“Doctor Sleep,” the latest cinematic adaptation of a Stephen King novel to hit the big screen, has everything going for it to be a really good movie. Excellent actors, such as Ewan McGregor and Rebecca Ferguson. Artful, restrained cinematography. Thrilling source material.
Unfortunately, “Doctor Sleep” — a sequel to “The Shining,” both on the page and on screen — just can’t live up to either King’s novel or to the iconic 1980 Stanley Kubrick film that came before it. It’s not a bad movie. It’s just not a good movie. It’s an OK movie.
The plot revolves around a grownup Dan Torrance (McGregor), the child protagonist of “The Shining.” A recovering alcoholic, he has run away from his childhood trauma and now lives in rural New Hampshire, where he uses his psychic powers (his “shine”) to help hospice patients pass away comfortably. He’s living relatively peacefully until he encounters Abra Stone, a teenager who has the same sort of psychic powers that he does — except even more powerful.
Abra, it turns out, is being chased by a dangerous cult called the True Knot, who search out people with those psychic powers, torture them and then literally feed off their power before killing them. This gives the cult members immortality, essentially, as well as some other limited powers of their own.
The True Knot is led by Rose the Hat, played with malevolent relish by Rebecca Ferguson. Ferguson is by far the best part of “Doctor Sleep” — her villain is sexy, sensual and decidedly evil, and it’s a delight to hate her as she does her wicked deeds.
McGregor plays Dan Torrance in a fairly subdued way — which may make sense, given the amount of trauma the character has undergone in his life, but makes him far less interesting than Rose, or than his teenage companion Abra, played by the young actor Kyliegh Curran, who imbues her with youthful energy.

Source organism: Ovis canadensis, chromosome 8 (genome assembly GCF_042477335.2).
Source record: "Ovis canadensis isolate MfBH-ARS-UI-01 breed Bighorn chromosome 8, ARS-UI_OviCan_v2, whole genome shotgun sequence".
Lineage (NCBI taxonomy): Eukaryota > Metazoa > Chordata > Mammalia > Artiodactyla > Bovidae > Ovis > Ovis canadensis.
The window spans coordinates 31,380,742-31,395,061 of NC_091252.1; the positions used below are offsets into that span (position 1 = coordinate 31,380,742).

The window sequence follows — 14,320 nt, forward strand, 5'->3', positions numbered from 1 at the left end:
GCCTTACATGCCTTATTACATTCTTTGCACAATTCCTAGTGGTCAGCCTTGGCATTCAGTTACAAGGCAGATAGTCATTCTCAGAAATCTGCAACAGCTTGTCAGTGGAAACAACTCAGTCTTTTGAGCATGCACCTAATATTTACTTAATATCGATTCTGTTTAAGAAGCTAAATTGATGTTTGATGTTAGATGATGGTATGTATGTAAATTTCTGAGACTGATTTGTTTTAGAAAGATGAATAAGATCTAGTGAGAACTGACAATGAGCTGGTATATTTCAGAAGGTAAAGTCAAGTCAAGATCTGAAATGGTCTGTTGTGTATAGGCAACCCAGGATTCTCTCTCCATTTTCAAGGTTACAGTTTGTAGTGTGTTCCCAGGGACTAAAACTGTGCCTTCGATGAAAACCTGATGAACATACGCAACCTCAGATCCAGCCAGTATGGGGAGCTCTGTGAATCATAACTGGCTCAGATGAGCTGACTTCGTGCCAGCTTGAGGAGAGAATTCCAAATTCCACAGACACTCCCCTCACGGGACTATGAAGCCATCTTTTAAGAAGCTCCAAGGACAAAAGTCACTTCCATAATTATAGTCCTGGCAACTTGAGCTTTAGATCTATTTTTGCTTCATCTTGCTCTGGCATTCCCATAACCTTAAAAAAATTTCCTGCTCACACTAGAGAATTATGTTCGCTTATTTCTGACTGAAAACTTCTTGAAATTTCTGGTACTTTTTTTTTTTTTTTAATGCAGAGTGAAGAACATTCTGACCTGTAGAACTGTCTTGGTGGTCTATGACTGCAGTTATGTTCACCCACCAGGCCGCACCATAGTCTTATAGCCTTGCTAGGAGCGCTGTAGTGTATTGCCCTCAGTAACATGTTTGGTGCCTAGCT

As with so many Hollywood movies these days, “Doctor Sleep” is simply too long, clocking in at more than two and a half hours that tend to drag, in between flashes of excitement. In that way, it might have been better served as a limited TV series, rather than a feature film.
It also is haunted by a very real ghost: the ghost of Kubrick’s “The Shining,” a truly iconic piece of filmmaking that, all perfectly reasonable criticisms of Kubrick’s work aside, it is near-impossible for director Mike Flanagan to live up to. Flanagan is clearly a skilled filmmaker, but trying to follow something like “The Shining” is really a thankless job.
It is reminiscent of another recent movie that suffered from the weight of an unforgettable original film: “Blade Runner 2049,” a film that, try as it might, was just never going to be as good as the original “Blade Runner.” Despite having all the cinematic pieces in place — acting, art direction, script, source material — it just leaves you wanting to watch the first one instead.